And God wishes all men to be saved and no man to perish, and His goodness is infinite; He always leaves some way possible for man through which he may be urged to seek his own salvation.... For this reason the goodness of God ordained that revelation would be given to the world that the human race might be saved.... And it is not surprising that the wisdom of philosophy is of this kind since this wisdom is only a general revelation made to all mankind because all wisdom is from God.14Scientific knowledge may lead to salvation, but the prerequisite for this revealed wisdom of science is Christian morality. Bacon explains in his commentary to the Secrets that Moses, Abraham, and the other Hebrew patriarchs were the original founders of science, which was revealed to them by God because of their great sanctity. Even the ancient pagans -- Aristotle, of course, and Plato, Avicenna, and others -- by their exemplary lives, "arrived at the secrets of wisdom and acquired all the sciences. But we Christians," Bacon continues, "discover nothing worthy, the reason for which is that we do not have their morals. For it is impossible that wisdom stand with sin, but perfect virtue is required by her."15 This wisdom of philosophy, Bacon maintained, is not just the traditional studies of physics and metaphysics; it is all the sciences which make up the scientia integrsalis. And not a single piece of the whole can be omitted, he insists. In an attack upon Albertus Magnus, for example, Bacon writes that this master knows nothing of the science of perspective, which is necessary in order to know the whole, "and therefore, he can know nothing of the wisdom of philosophy". Then, moving on to alchemy, Bacon declares, "Indeed, he who has composed so many and such great volumes on natural matters . . . is ignorant of these fundamentals [of alchemy], and so his building cannot stand"-- et ideo suum aedificium stare non potest!16 Thus, one must know the secrets of alchemy in order to complete that edifice of wisdom that is so important for the salvation of man.
Alchemy is linked to salvation by another pillar in Bacon's intellectual structure: his medical ideas on the elixir of life. The alchemical "medicine" not only procures gold, he writes, but "what is infinitely more [important], it will prolong life''.17 The prolongation of life, furthermore, is in turn closely tied up with morality. Bacon explains to the Pope that there are two reasons for the premature onset of old age: the first is a lack of the proper regimen of health, which includes the use of alchemically concocted drugs and elixirs; the second reason is the decline of morality.18 Thus, a good Christian life allows one to receive the revelation of the universal science, which can be used in man's quest for salvation. It also helps to prolong his life, as was the case among the saintly patriarchs before the Flood.19 This prolongation of life in itself is a kind of proto-salvation, for just as the elixir works by bringing the elements and humors of the body into as perfect a harmony as is possible in this life, so at the Resurrection, the bodies of the saints will be brought into perfect harmony, while the damned will be tormented in hell by an eternal affliction of the bodily humors.20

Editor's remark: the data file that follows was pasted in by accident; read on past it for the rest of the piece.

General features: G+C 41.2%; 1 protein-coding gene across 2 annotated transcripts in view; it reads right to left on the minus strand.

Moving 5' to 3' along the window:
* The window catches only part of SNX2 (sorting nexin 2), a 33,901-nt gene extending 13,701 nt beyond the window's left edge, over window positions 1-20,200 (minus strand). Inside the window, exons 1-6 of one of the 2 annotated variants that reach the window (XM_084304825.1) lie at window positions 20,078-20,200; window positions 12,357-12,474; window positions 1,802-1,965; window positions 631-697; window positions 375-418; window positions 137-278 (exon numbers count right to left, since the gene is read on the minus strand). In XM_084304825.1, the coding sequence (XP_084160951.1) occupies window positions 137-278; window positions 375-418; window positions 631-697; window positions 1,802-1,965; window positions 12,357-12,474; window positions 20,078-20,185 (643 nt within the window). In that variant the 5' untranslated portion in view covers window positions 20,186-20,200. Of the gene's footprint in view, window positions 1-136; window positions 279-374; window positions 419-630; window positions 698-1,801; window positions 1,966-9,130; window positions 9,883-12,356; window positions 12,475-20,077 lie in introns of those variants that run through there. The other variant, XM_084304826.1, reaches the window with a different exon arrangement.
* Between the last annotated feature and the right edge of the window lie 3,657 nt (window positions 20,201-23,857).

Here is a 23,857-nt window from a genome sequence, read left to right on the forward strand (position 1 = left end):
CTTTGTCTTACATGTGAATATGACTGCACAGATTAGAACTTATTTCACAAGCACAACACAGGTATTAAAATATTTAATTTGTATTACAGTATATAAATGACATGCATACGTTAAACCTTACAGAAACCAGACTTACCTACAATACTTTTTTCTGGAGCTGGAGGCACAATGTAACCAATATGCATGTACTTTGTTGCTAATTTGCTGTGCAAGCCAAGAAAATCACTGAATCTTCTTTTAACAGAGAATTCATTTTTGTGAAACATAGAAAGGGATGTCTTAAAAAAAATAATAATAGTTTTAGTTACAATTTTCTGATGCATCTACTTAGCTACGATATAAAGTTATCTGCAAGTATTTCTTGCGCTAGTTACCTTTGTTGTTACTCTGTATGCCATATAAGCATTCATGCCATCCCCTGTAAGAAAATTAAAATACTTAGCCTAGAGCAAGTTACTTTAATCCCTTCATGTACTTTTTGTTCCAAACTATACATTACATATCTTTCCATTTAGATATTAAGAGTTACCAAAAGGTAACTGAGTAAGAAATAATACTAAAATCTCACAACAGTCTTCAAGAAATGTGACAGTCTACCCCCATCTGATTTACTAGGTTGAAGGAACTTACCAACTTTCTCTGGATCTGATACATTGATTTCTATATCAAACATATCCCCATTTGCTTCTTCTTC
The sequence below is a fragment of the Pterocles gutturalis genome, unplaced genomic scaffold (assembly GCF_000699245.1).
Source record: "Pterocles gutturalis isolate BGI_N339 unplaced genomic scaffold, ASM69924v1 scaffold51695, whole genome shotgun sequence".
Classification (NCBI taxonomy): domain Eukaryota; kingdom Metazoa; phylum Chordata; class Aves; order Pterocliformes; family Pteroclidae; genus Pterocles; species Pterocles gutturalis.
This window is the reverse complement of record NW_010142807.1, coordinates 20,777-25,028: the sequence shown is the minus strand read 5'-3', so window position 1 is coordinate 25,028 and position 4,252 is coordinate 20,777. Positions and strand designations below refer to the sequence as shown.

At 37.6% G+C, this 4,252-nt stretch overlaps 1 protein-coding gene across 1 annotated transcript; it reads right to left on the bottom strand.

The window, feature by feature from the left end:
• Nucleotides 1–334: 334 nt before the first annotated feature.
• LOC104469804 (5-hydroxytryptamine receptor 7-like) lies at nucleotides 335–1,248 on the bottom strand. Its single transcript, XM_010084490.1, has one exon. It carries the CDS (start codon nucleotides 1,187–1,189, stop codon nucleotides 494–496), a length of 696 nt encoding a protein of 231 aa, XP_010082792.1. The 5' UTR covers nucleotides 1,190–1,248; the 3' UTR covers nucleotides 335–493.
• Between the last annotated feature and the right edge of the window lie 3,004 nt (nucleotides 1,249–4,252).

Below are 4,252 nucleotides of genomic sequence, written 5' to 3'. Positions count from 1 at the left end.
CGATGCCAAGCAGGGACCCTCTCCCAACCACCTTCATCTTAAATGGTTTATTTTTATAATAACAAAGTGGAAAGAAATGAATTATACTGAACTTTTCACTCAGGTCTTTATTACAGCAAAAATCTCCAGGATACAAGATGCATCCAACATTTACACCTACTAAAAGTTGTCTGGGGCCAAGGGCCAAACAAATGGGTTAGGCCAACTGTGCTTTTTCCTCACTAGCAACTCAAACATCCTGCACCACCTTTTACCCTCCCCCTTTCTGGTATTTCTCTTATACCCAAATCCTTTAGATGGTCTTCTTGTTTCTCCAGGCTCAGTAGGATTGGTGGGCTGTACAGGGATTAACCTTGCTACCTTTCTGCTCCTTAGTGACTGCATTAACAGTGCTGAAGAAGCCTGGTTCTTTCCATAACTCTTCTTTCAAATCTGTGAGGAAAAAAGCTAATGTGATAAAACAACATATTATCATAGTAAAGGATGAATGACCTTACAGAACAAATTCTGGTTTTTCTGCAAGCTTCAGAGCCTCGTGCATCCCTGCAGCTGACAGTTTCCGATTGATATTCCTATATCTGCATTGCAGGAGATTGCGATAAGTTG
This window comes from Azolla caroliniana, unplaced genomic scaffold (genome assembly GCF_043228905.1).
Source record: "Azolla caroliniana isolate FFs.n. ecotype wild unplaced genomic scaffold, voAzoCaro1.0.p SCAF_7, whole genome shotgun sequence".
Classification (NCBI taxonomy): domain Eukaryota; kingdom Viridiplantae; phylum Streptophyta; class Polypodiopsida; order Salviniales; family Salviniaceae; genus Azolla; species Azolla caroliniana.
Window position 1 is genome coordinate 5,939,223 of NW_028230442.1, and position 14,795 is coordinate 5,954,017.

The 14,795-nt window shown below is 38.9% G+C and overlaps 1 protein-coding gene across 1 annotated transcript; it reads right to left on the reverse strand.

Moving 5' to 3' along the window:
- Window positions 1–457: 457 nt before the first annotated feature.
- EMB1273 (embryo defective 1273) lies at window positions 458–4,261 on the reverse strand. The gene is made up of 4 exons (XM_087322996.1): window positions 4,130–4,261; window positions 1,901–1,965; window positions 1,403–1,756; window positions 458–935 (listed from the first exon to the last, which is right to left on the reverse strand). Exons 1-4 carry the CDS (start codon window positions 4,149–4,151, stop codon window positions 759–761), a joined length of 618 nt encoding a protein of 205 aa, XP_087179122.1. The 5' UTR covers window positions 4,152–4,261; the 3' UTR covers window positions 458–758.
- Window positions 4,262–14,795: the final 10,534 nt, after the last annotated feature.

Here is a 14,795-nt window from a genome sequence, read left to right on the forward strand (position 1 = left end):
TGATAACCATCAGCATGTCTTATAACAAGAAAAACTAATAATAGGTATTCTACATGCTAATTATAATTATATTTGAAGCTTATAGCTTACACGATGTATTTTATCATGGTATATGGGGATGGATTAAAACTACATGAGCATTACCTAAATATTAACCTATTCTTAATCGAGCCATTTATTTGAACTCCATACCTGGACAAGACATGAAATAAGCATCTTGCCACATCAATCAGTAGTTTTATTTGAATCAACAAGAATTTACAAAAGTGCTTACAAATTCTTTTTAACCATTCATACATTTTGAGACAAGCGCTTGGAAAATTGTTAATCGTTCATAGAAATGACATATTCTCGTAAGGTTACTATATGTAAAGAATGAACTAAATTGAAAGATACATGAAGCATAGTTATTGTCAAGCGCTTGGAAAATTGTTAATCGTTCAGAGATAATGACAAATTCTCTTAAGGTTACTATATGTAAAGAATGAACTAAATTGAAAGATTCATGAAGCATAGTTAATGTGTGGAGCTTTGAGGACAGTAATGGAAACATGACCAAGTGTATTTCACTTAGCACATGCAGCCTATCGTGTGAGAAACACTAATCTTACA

Here we can see implicit in Bacon's system an intimate interrelationship between alchemcy, morality, the prolongation of life, and salvation. This matrix of ideas can be summarized most clearly in a diagram:
Such a set of relationships is strikingly similar to the symbiosis of tantric yoga and alchemy discussed by Eliade. In the Indian system, the spiritual development of the individual to liberation not only parallels, but is causally interrelated to the production of the elixir through alchemy and the attainment of physical immortality. Roger Bacon was not a medieval yogi, to be sure; but his system is consistent with the spirit of the fourteenth-century Tantrist, Madhava, who taught that alchemy "is not to be looked upon as merely eulogistic of the metal, it being immediately, through the conservation of the body, a means to the highest end, liberation."21
One should not exaggerate the importance of alchemy for Bacon; the other sciences were equally important to him. However, of all the components of the universal science, only alchemy and the elixir are integrated by Bacon so closely with his ideas on Christian morality and salvation. Bacon's formulation of this relationship, no matter how incompletely or even unconsciously developed, is an important link between the ancient soteriological tradition of alchemy and the first blossoming of the Art in Europe during the fourteenth century. Such a view of the underlying structure of Bacon's ideas relating to alchemy also agrees with the thesis of Jung and Eliade that the most significant, the most useful -- utilissima -- approach that we can take to alchemy is by way of the deeper psychological and religious pathways of the human mind and soul.
Edmund Brehm's email address is firstname.lastname@example.org.
1. The Alchemists, New York, 1949, ix-x.